A Crash Course In Data Management

As we approach the 50 project mark over the past 3 years I have recently been reviewing the methods by which we store our data.   By no means is this something that has been ignored up to now but as a business owner, I feel that it is important to be constantly adapting and evolving with more efficient and effective systems to make the process easier.

This blog post is by no means an end-all answer, we are always learning as we go.   The hopes of this is rather to promote a discussion with like-minded businesses so that we can learn more and adopt the best practices (and maybe relay some ideas along the way).

First off, it is important to note that we are a small Canadian business located in Chelsea, Quebec, just outside of Ottawa, Ontario.   We have taken on some great clients in the past three years since I made the leap from a freelance videographer to a video production company owner.  We are growing all the time and at a modest, comfortable rate.   We have some exceptional clients and are very proud of the projects we have created.

With that in mind, we are still figuring things out everyday.   We treat every project that we do as our best work but the more projects we have going, the more room there is to slip up and not follow the process.   All the systems I have put in place aim to avoid that.

One big rule we have in the studio is work on the project knowing someone else will have to work on it at somepoint.

We have all gone into a video project that someone else has been working on only to open the door to a disaster zone that only the original person working on it can understand (sometimes not even).    We try to avoid that at all costs.

 

Naming Files:

We use Adobe Bridge to name all of our files.   This is done as soon as the card leaves the camera.   This creates a system by which we can never have the duplicate files that we all find on random hard drives.

Adobe Bridge

Our system generally follows this format:

Date created, project, camera, subject/location, number

Backing Up:

We have two workstations.   Both equipped with Pegasus R6 Editing Drives (formatted for highest speed) and SATA Raid Drives for Backup.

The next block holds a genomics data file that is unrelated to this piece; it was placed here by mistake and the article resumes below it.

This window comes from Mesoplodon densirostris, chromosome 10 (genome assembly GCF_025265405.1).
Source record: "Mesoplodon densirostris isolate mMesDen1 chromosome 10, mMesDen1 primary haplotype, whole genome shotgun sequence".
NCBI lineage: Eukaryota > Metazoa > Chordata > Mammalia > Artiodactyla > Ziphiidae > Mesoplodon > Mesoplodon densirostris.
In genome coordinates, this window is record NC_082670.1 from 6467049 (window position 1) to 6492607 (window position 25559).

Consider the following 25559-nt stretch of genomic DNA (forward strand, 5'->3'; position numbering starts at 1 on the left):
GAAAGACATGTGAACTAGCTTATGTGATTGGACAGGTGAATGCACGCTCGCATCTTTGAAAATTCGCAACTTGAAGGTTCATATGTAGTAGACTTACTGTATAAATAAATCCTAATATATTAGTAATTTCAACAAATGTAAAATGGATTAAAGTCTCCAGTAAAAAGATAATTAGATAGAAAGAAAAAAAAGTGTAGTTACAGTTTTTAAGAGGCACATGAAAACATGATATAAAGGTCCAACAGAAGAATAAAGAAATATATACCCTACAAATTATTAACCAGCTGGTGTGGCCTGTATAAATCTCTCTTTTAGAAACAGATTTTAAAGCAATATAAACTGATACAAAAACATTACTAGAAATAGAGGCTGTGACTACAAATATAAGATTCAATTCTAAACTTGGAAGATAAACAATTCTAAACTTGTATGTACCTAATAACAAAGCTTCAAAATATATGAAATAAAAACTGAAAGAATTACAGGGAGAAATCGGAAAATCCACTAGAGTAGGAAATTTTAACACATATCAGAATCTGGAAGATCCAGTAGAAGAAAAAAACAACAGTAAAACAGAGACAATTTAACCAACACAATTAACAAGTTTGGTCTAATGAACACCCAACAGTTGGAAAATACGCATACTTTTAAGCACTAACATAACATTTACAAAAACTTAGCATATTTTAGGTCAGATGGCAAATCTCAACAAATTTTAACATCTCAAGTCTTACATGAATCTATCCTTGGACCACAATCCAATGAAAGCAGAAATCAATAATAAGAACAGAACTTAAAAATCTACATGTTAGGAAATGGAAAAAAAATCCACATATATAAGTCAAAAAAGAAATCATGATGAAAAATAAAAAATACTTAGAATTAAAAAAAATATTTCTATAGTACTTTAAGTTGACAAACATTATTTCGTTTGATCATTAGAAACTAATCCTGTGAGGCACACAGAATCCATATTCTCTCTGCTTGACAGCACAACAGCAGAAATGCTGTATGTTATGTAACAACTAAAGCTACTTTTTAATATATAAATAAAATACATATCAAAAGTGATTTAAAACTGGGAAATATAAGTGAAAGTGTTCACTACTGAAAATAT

Once the footage is captured and stored to our organization methods it is ready to be backed up for editing.   At this point, we simply put the footage on the editing drives so that it can be accessed at any time by either workstation.  As footage for projects gets along the way we will keep using this system until the project is finished.

 

  1. Using the Cloud:

We use Dropbox.   I subscribe to the 1TB version and it works great.   We use Dropbox for all our ‘edit’ data ranging from Project Files, Additional Media, Graphics, Audio, Documents, etc.

Dropbox

While the folder structure is fairly similar in all projects, we do modify it at times and only apply to all projects moving forward.   For example, in the Documents section, I recently added a Transcriptions sub-folder since we started using a great transcription service (ask me what it is in a private message).

This system allows us to have a permanent place for the ‘support’ files for the project that can be accessed by the team from anywhere.

 

  1. Archiving:

Once a project is complete we will back it up on the SATA Raid Drives for storage.   I keep one of the drives in the fire safe in our office and one offsite.   We have a cloud-based document that we log the location of the folder.

Since the project is complete we will then back up the Project Folder from Dropbox in the same location and remove from the cloud.   That way the only project folders that are there are ones we are working on.

Again, this might not be the best system but at this snapshot in time, it is what we are using.   I hope this generates a discussion, ideas, modifications and maybe even some agreement in our practices.

 

Thanks for reading and go make some magic!